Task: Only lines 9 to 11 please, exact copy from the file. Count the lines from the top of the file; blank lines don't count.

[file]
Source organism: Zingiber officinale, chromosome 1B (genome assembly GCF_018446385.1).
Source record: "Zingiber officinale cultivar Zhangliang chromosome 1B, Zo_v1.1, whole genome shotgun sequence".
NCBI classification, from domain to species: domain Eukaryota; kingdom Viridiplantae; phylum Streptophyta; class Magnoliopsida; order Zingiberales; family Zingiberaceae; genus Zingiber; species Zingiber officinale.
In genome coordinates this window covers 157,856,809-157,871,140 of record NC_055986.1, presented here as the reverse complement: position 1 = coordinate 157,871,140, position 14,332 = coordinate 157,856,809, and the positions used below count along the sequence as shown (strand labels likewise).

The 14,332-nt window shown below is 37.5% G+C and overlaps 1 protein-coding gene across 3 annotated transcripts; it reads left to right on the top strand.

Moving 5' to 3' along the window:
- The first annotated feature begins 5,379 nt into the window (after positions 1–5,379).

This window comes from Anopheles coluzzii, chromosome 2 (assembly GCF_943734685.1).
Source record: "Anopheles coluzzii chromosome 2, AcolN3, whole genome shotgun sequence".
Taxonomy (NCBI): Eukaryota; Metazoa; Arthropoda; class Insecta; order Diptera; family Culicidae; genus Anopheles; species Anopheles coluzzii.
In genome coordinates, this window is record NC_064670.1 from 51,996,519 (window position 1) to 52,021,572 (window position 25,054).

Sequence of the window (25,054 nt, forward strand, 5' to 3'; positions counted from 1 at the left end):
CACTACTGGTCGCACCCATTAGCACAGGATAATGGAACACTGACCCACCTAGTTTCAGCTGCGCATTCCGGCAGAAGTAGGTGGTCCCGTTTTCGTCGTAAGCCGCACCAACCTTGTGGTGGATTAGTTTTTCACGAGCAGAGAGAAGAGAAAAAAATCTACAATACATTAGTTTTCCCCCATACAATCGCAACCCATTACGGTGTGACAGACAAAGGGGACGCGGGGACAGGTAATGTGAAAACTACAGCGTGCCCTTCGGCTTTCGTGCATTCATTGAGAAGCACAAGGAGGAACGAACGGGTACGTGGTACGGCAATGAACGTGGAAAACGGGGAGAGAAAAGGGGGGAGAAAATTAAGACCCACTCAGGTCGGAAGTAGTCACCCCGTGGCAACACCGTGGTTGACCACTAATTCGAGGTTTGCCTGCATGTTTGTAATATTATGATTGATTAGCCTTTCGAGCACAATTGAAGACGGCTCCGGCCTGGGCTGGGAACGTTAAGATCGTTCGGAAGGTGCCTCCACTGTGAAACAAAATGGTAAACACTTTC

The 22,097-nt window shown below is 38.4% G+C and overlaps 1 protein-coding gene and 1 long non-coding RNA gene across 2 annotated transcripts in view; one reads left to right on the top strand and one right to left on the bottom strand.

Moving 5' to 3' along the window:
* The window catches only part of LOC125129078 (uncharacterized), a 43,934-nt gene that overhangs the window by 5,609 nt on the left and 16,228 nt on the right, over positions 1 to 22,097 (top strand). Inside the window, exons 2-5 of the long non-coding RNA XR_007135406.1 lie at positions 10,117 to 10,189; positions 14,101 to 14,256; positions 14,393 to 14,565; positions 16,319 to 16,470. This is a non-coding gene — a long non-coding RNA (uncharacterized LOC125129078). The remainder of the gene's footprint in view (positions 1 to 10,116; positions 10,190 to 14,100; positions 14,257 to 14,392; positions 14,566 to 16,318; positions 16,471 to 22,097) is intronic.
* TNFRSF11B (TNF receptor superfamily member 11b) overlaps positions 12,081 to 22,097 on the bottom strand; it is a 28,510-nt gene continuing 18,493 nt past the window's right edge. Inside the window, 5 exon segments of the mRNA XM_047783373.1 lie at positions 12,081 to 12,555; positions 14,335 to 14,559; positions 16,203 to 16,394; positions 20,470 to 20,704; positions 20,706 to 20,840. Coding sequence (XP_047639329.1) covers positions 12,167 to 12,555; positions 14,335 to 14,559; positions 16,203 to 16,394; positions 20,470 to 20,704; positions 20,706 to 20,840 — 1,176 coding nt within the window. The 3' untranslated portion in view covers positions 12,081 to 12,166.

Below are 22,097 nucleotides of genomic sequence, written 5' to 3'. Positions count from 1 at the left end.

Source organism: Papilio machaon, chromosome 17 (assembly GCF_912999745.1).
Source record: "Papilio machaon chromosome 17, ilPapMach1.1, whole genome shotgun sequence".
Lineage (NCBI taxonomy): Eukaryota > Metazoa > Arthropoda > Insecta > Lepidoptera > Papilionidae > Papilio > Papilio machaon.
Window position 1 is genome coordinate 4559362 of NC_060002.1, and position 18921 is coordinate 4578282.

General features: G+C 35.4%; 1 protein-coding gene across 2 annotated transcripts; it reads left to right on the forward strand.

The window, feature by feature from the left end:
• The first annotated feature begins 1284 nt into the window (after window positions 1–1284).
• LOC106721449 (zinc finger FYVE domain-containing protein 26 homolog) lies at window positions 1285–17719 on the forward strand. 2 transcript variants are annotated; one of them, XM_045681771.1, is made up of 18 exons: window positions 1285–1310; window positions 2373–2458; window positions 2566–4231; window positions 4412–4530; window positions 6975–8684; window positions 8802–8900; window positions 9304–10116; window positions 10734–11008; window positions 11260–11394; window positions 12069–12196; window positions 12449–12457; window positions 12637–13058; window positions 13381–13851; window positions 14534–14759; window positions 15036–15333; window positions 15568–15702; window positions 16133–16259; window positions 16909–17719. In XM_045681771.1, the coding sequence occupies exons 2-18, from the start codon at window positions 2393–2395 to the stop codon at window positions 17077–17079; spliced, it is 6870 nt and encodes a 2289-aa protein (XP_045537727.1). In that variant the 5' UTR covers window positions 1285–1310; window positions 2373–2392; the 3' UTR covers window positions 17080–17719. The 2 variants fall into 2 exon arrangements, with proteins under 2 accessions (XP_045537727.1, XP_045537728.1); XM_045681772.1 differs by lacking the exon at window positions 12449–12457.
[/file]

Source record: "Anopheles coluzzii chromosome 2, AcolN3, whole genome shotgun sequence".
Taxonomy (NCBI): Eukaryota; Metazoa; Arthropoda; class Insecta; order Diptera; family Culicidae; genus Anopheles; species Anopheles coluzzii.
In genome coordinates, this window is record NC_064670.1 from 51,996,519 (window position 1) to 52,021,572 (window position 25,054).